His work is a little bit retro, a little bit modern and all things classical. As the new Director of the MSU Excavations at Isthmia in Greece, Associate Professor Jon Frey has dug deep into content to create a new website for the decades-old archaeology project.
In fall 2020, Frey, a classical archaeologist in MSU’s Department of Art, Art History and Design, began to oversee the part of the excavations near Corinth, Greece, that had been sponsored by Ohio State University since 1987. Charging forward, Frey began expanding the digital archive for the 60-year-old dig and started looking ahead to post-pandemic days when on-site activity could resume.
In his new leadership role, Frey has accelerated the study and digitization of notes, photographs, field books, reports and artifacts held in remote on-site storage at the Sanctuary of Poseidon at Isthmia. As part of that process, he developed a new public-facing website hosted by MSU where information is posted and began strategizing how to increase activity level on Facebook, Twitter, Instagram and other social media.
“The OSU Excavations already had its own website and social media but taking over these outlets didn’t seem right. We felt it was important to show respect and honor the past identity of the dig as well as the experiences, scholarship and commitment of people who have worked there,” Frey said. “But we also wanted to reflect the change in the dig’s identity, too. Rebranding the website and ramping up social media seemed like a perfect solution.”
“We’re looking to expand storytelling through narratives and pictures. You’ll also be able to access published reports, results and resources as part of our educational and research-driven focus.”
— John Frey
The design and tone of the new website combines classic and contemporary elements, reflecting the omnipresent application of digital technologies in modern-day archaeology. Visitors to the website will see a carefully curated blend of black-and-white and color photographs taken throughout the dig’s collaborative history.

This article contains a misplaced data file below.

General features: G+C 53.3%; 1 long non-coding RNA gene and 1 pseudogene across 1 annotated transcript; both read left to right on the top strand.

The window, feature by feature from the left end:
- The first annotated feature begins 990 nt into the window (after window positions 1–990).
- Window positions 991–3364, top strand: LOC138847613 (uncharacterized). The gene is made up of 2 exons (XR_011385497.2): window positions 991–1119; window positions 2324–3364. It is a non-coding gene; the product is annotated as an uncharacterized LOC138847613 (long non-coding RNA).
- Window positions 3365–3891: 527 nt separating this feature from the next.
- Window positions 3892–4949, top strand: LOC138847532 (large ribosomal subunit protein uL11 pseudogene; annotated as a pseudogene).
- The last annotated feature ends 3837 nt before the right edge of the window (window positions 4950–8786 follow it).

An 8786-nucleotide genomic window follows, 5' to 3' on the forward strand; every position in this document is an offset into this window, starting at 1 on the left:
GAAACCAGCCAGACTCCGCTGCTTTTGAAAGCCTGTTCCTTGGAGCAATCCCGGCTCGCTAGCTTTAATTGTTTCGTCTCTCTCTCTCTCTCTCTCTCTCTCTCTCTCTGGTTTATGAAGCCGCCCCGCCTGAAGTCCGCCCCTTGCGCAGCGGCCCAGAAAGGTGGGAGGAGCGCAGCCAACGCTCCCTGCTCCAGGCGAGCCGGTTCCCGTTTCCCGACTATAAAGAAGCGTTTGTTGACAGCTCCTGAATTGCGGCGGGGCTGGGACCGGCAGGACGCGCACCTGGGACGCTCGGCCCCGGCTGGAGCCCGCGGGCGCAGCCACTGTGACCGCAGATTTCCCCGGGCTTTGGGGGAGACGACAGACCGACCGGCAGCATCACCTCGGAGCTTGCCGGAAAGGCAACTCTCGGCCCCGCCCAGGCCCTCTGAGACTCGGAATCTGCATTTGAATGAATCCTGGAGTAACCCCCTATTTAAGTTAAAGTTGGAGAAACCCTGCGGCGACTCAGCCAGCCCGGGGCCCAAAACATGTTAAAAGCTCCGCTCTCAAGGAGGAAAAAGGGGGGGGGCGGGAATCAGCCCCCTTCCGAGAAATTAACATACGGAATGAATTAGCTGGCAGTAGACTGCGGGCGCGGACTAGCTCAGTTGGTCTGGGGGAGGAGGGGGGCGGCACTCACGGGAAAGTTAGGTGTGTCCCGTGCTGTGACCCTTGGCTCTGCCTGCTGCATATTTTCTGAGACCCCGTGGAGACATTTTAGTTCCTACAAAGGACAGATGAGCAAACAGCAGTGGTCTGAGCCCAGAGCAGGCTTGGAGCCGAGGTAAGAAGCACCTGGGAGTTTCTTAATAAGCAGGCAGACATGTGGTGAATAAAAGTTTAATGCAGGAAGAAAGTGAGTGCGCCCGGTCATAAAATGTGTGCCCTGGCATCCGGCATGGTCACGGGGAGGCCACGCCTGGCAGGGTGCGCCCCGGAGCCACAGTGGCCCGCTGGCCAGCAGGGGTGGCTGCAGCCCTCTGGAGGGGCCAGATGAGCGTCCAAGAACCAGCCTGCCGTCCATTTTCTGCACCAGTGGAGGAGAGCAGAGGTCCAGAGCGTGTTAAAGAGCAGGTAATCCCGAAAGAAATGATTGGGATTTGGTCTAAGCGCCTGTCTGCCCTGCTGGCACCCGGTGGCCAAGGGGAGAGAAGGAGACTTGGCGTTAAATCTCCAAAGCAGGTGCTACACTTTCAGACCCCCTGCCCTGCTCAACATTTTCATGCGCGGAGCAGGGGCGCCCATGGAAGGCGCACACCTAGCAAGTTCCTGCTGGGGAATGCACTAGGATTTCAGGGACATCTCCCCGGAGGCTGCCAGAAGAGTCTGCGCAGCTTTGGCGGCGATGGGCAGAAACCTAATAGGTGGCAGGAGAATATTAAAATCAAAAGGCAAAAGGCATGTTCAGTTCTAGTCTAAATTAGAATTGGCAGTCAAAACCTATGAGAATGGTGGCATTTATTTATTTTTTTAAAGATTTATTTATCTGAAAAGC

The website includes educational and informative narratives about the Isthmia site and its mythology as well as in-depth descriptions of the upper and lower sanctuaries. Links to reports, research and resources are included as well as links to recent news, activities and social media. Biographies of current faculty, graduate students and information on various giving opportunities also are part of the content.
“We’re looking to expand storytelling through narratives and pictures,” Frey said. “You’ll also be able to access published reports, results and resources as part of our educational and research-driven focus.”
The website reflects Frey’s emphasis on sharing the results derived from decades of archaeological exploration at Isthmia. Frey has been digitizing and posting material online for more than 10 years with the assistance of the university’s MATRIX Center for Digital Humanities and Social Science. He developed the revised website with input and assistance from educational design specialists in MSU’s College of Arts and Letters.
Although the COVID-19 pandemic restricted travel to Greece and to the dig for more than a year, Frey has steadily redirected part of his focus toward forging liaisons. He points out that the new website provides all content in both English and Greek, which he hopes will help build local connections in the Mediterranean. He also has connected with Spartan alumni, retired faculty and others who worked at the dig, with an eye toward compiling and adding their reflections to the website. A goal, too, is to foster and organize virtual and in-person reunions when the time is right.
Recently, Frey talked with an alumnus who was at the site in 1967 and went on to build a career in the computer industry. Others have provided testimonials about how the experience unearthed a passion for the humanities and history that continues to shape their perspective and career direction.
“It’s been neat to see where people go in their lives,” Frey said. “Some stay in the field and become professors or researchers, others go in dramatically different directions. It’s fascinating to see how being involved at the dig during those summer months remains influential in their lives.”
Interested in the Legacy Dig and learning more about the ancient site? Check out the new Excavations at Isthmia website.
This story was originally featured on the College of Arts and Letters website.